Subsequent to the purported cancellation of the sale, the legal practitioners also wrote letters to the applicants enclosing a refund cheque in respect of the conveyancing costs and stamp duty that had been paid to them to enable transfer to be effected.

The applicants, in their wisdom, refused to accept the refund of the purchase price and the transfer costs. What happened thereafter was a legal wrangle between the legal practitioners acting for the two parties.

As stated above, the abovementioned facts are not in dispute. What is clear, however, is that the respondent sought to avoid its obligations by making the following averments. Firstly, the respondent says that they realized that "a big mistake" had been made in deciding to sell these houses to the applicants. In any case these houses, according to the respondent, were crucial for its operations and therefore, a decision to sell them was not only "a terrible mistake" but also "scandalous". The argument goes on to say that in any case, the consent granted by the Minister on 13 September 2000 related to "non-designated houses". Since the houses concerned, situated in Kariba, were not "non-designated houses" the required Ministerial consent was lacking. That made the sale null and void.

During submissions by Mr Nherere I also sought to find out from him whether, at the relevant time when a resolution was passed by the Board of the respondent in August 2000, it was known which houses in particular were to be regarded as designated and non-designated. He indicated that he could not answer that question as he had no instructions to that effect. I asked that question because I was concerned with knowing whether the classification of the houses at Kariba as designated was done ex post facto, that is after the sale had been concluded and upon realising the folly of selling the houses, or whether the houses had already been listed as such before the sale was concluded. No effort was made on the papers before me to address that very important aspect. However, what I have decided from a reading of a copy of the resolution that was passed to rescind the sales which I have referred to above, is that not all houses at Kariba were to be regarded as designated. The respondent seemed to want to impress it upon me that indeed all the houses at Kariba, by virtue of its location, were not to be sold. I refer in particular to paragraph 6 of the opposing affidavit by Isaac Farai Mapotsa on behalf of the respondent. It reads in part as follows -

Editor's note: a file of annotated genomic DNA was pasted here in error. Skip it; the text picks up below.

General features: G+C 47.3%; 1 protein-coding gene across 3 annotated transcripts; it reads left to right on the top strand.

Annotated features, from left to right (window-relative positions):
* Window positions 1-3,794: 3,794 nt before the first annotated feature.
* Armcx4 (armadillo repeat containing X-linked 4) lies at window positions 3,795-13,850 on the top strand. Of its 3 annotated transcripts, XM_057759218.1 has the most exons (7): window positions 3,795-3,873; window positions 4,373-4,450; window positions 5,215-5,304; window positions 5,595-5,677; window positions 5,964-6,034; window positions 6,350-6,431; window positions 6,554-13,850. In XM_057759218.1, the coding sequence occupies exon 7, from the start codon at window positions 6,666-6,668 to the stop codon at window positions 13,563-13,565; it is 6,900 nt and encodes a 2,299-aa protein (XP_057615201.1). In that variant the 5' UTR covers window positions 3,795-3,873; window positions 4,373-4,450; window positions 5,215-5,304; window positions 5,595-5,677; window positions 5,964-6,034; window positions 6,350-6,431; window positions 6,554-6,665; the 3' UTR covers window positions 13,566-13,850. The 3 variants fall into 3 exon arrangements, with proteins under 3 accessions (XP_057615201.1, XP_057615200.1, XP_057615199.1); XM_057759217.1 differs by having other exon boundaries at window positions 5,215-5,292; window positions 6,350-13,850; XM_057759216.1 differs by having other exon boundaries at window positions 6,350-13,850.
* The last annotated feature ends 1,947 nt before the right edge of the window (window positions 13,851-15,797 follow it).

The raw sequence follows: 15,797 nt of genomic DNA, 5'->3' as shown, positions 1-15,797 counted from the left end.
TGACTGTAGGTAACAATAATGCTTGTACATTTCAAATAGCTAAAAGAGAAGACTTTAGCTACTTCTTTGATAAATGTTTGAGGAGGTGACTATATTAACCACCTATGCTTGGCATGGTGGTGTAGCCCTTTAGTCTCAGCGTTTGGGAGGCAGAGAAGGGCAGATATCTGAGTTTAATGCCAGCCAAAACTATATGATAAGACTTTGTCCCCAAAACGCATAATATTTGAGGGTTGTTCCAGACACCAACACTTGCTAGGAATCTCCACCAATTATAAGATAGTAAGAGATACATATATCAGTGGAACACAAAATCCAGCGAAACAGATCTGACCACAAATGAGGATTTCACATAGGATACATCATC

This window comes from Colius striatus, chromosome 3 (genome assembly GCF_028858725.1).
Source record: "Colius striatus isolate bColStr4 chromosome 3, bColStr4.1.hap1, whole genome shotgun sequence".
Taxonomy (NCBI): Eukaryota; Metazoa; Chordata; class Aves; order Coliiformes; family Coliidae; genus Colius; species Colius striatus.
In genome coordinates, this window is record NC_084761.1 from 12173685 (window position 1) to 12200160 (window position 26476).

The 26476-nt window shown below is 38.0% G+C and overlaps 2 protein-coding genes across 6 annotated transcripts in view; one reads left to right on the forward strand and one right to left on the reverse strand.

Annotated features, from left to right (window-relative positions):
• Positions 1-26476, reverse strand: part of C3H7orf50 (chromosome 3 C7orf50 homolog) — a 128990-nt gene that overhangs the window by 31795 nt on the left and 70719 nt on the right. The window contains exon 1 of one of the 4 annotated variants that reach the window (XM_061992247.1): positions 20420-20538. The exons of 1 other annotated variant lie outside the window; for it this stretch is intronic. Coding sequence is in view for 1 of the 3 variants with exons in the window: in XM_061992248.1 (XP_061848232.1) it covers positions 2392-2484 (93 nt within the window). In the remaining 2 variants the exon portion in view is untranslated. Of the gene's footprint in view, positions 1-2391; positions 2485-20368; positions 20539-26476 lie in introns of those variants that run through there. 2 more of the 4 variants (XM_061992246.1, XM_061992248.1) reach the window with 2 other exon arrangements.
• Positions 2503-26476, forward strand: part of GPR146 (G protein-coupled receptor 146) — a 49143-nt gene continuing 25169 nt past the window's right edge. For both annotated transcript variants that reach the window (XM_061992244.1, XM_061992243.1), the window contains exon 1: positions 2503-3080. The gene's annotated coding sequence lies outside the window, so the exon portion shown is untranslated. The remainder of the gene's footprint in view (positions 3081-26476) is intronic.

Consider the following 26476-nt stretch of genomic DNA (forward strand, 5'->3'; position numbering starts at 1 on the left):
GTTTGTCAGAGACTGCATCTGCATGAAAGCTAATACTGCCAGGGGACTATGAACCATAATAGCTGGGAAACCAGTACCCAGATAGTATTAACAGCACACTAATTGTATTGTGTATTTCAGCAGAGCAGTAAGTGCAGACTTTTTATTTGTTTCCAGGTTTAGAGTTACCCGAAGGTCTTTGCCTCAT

"---It was at this stage that a terrible mistake was made, that of offering the houses at Kariba to sitting tenants---".

Paragraph 7 of that affidavit is important (see page 48 of record). It reads as follows -

"7. The houses at Kariba are integral to the power station and should never have been offered to the applicants or anyone for that matter for the following reasons---".

The effect of the reasons given by the respondent is clearly to say that no house in Kariba belonging to the respondent was to be sold. This would not only create a housing shortage but would bring hardship to respondent itself which would be expected to have to create a new housing scheme for its staff or to house its staff in the nearby high density suburb or accommodate them at expensive hotels. In Annexure "G", which I have referred to above, it is made quite clear that there are indeed other non-designated houses the sale of which has been put on hold pending the finalisation of this matter. I have already quoted in full, the relevant resolution. In my view therefore, the picture that has been painted by the respondent to make it appear that no house in Kariba was supposed to be sold is, to say the least, misleading to the extent of being incorrect.